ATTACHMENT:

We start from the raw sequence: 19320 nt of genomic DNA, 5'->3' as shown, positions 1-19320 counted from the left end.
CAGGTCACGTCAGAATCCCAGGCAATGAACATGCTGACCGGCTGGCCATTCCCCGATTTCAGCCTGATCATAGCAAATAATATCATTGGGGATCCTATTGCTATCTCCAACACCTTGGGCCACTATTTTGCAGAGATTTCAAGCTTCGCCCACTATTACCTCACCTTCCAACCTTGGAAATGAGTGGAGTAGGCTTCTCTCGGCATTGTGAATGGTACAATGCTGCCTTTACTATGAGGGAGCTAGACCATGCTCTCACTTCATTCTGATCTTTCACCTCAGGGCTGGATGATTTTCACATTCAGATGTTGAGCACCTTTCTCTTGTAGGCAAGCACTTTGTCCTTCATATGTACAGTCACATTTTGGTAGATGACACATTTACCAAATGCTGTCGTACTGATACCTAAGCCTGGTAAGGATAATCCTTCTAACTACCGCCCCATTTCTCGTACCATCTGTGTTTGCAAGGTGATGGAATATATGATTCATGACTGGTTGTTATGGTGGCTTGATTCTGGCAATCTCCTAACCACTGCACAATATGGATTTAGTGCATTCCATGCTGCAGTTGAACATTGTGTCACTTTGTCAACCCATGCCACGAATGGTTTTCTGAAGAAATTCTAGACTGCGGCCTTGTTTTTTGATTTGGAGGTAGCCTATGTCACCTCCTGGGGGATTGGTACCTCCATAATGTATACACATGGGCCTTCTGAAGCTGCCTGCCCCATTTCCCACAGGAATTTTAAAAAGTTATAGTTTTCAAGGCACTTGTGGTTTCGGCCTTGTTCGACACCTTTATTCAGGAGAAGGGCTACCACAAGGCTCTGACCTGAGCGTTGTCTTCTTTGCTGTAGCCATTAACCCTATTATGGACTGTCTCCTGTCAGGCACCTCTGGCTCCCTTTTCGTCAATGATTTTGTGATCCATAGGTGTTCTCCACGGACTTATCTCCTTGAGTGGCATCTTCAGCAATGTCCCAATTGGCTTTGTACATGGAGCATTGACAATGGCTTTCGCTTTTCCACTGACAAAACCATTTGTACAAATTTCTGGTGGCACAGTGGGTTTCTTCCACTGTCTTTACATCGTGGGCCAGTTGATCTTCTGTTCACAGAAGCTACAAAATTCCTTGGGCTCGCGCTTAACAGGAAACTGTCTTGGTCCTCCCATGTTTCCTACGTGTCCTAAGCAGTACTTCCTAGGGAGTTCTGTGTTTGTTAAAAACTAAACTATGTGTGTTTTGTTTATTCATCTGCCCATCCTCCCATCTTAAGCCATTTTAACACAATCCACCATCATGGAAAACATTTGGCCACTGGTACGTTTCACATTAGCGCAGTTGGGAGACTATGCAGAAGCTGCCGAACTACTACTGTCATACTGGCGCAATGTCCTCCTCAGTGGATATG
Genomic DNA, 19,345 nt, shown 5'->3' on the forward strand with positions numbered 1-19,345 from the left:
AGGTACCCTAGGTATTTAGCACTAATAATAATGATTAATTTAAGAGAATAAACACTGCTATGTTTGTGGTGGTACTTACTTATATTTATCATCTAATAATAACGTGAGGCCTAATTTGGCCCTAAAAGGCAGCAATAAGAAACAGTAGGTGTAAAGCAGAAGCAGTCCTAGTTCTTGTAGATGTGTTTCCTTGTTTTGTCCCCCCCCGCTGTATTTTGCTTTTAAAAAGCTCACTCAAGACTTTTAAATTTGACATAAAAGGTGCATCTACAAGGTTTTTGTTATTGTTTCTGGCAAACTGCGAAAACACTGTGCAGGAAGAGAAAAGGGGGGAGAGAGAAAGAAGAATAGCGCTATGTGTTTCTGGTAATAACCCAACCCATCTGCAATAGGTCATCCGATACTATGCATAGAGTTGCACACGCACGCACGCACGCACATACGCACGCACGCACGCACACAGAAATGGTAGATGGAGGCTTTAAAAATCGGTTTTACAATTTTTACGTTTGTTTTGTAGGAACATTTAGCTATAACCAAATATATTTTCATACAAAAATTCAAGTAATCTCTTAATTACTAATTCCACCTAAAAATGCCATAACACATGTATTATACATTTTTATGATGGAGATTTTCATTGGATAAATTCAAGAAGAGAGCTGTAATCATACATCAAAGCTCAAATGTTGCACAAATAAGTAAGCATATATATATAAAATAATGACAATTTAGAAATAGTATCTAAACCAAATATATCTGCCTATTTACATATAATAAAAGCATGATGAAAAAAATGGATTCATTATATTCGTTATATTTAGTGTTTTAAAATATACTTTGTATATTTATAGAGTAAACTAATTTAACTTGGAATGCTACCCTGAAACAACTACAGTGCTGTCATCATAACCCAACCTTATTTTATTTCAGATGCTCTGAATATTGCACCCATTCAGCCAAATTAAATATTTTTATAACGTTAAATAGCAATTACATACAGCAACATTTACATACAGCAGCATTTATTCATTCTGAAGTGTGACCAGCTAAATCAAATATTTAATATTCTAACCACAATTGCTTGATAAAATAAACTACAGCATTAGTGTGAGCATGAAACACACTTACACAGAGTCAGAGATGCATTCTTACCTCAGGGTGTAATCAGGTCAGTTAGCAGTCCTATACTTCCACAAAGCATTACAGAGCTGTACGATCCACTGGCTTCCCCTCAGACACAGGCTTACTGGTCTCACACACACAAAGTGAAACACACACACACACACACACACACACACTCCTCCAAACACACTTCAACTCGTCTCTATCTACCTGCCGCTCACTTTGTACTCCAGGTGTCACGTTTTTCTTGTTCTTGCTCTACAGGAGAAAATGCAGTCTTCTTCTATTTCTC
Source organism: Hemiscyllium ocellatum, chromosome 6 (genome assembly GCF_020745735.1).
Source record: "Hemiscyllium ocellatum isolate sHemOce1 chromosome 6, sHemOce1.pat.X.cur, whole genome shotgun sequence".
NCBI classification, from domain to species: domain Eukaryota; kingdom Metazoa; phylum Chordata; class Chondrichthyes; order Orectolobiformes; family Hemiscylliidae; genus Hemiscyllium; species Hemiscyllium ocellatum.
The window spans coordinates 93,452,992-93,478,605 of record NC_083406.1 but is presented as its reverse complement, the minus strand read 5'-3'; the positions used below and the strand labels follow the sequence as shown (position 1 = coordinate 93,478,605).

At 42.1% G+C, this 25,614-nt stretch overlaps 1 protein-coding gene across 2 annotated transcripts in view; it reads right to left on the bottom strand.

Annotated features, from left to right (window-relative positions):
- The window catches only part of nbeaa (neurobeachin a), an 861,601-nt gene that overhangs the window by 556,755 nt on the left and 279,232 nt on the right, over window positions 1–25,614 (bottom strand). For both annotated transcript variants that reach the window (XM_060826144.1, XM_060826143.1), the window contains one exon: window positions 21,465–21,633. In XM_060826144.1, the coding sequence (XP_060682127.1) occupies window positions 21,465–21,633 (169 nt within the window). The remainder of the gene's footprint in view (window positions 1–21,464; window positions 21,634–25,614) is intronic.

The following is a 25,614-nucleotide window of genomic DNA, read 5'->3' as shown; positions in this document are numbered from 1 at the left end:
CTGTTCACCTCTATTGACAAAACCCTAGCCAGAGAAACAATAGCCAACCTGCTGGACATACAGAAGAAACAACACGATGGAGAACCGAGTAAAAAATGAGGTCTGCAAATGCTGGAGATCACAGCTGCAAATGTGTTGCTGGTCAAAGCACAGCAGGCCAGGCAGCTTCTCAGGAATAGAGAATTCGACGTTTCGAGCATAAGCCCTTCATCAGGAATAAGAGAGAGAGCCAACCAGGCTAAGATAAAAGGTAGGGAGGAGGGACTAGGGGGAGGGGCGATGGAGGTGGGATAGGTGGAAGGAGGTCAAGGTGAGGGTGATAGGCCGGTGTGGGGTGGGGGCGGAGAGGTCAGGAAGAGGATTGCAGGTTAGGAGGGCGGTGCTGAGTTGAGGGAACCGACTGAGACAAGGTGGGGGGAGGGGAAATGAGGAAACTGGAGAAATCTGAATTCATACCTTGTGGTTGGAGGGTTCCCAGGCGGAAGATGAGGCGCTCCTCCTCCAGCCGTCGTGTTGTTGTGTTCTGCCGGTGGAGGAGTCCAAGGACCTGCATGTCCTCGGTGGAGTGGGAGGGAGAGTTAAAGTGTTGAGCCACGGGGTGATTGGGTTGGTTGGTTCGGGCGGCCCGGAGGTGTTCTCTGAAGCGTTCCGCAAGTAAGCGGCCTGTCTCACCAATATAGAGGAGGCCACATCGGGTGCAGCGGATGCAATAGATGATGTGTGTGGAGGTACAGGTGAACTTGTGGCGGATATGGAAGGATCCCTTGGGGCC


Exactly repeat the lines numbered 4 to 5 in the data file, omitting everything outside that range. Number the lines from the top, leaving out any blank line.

AGGTACCCTAGGTATTTAGCACTAATAATAATGATTAATTTAAGAGAATAAACACTGCTATGTTTGTGGTGGTACTTACTTATATTTATCATCTAATAATAACGTGAGGCCTAATTTGGCCCTAAAAGGCAGCAATAAGAAACAGTAGGTGTAAAGCAGAAGCAGTCCTAGTTCTTGTAGATGTGTTTCCTTGTTTTGTCCCCCCCCGCTGTATTTTGCTTTTAAAAAGCTCACTCAAGACTTTTAAATTTGACATAAAAGGTGCATCTACAAGGTTTTTGTTATTGTTTCTGGCAAACTGCGAAAACACTGTGCAGGAAGAGAAAAGGGGGGAGAGAGAAAGAAGAATAGCGCTATGTGTTTCTGGTAATAACCCAACCCATCTGCAATAGGTCATCCGATACTATGCATAGAGTTGCACACGCACGCACGCACGCACATACGCACGCACGCACGCACACAGAAATGGTAGATGGAGGCTTTAAAAATCGGTTTTACAATTTTTACGTTTGTTTTGTAGGAACATTTAGCTATAACCAAATATATTTTCATACAAAAATTCAAGTAATCTCTTAATTACTAATTCCACCTAAAAATGCCATAACACATGTATTATACATTTTTATGATGGAGATTTTCATTGGATAAATTCAAGAAGAGAGCTGTAATCATACATCAAAGCTCAAATGTTGCACAAATAAGTAAGCATATATATATAAAATAATGACAATTTAGAAATAGTATCTAAACCAAATATATCTGCCTATTTACATATAATAAAAGCATGATGAAAAAAATGGATTCATTATATTCGTTATATTTAGTGTTTTAAAATATACTTTGTATATTTATAGAGTAAACTAATTTAACTTGGAATGCTACCCTGAAACAACTACAGTGCTGTCATCATAACCCAACCTTATTTTATTTCAGATGCTCTGAATATTGCACCCATTCAGCCAAATTAAATATTTTTATAACGTTAAATAGCAATTACATACAGCAACATTTACATACAGCAGCATTTATTCATTCTGAAGTGTGACCAGCTAAATCAAATATTTAATATTCTAACCACAATTGCTTGATAAAATAAACTACAGCATTAGTGTGAGCATGAAACACACTTACACAGAGTCAGAGATGCATTCTTACCTCAGGGTGTAATCAGGTCAGTTAGCAGTCCTATACTTCCACAAAGCATTACAGAGCTGTACGATCCACTGGCTTCCCCTCAGACACAGGCTTACTGGTCTCACACACACAAAGTGAAACACACACACACACACACACACACACACTCCTCCAAACACACTTCAACTCGTCTCTATCTACCTGCCGCTCACTTTGTACTCCAGGTGTCACGTTTTTCTTGTTCTTGCTCTACAGGAGAAAATGCAGTCTTCTTCTATTTCTC
Source organism: Hemiscyllium ocellatum, chromosome 6 (genome assembly GCF_020745735.1).